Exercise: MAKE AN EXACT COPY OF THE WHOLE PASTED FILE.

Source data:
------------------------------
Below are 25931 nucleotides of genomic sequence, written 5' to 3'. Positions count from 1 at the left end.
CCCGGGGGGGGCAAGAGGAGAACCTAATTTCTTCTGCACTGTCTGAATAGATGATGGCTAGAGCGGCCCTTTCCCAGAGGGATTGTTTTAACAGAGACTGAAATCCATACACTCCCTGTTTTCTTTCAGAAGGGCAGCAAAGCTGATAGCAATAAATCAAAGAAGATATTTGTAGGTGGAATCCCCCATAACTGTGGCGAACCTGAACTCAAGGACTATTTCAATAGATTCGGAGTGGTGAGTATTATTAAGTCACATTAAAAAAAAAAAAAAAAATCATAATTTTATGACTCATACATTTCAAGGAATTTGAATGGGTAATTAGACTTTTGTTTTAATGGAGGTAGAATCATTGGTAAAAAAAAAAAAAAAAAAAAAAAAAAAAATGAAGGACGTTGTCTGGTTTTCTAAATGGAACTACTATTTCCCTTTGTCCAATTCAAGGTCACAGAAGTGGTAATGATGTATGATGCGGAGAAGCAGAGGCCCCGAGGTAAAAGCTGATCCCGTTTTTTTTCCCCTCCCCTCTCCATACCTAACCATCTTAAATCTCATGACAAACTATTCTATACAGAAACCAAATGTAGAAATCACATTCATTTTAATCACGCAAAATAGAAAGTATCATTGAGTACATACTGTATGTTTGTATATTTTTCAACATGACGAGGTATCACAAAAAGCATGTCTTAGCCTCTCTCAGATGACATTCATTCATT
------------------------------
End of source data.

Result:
Below are 25931 nucleotides of genomic sequence, written 5' to 3'. Positions count from 1 at the left end.
CCCGGGGGGGGCAAGAGGAGAACCTAATTTCTTCTGCACTGTCTGAATAGATGATGGCTAGAGCGGCCCTTTCCCAGAGGGATTGTTTTAACAGAGACTGAAATCCATACACTCCCTGTTTTCTTTCAGAAGGGCAGCAAAGCTGATAGCAATAAATCAAAGAAGATATTTGTAGGTGGAATCCCCCATAACTGTGGCGAACCTGAACTCAAGGACTATTTCAATAGATTCGGAGTGGTGAGTATTATTAAGTCACATTAAAAAAAAAAAAAAAAATCATAATTTTATGACTCATACATTTCAAGGAATTTGAATGGGTAATTAGACTTTTGTTTTAATGGAGGTAGAATCATTGGTAAAAAAAAAAAAAAAAAAAAAAAAAAAAATGAAGGACGTTGTCTGGTTTTCTAAATGGAACTACTATTTCCCTTTGTCCAATTCAAGGTCACAGAAGTGGTAATGATGTATGATGCGGAGAAGCAGAGGCCCCGAGGTAAAAGCTGATCCCGTTTTTTTTCCCCTCCCCTCTCCATACCTAACCATCTTAAATCTCATGACAAACTATTCTATACAGAAACCAAATGTAGAAATCACATTCATTTTAATCACGCAAAATAGAAAGTATCATTGAGTACATACTGTATGTTTGTATATTTTTCAACATGACGAGGTATCACAAAAAGCATGTCTTAGCCTCTCTCAGATGACATTCATTCATT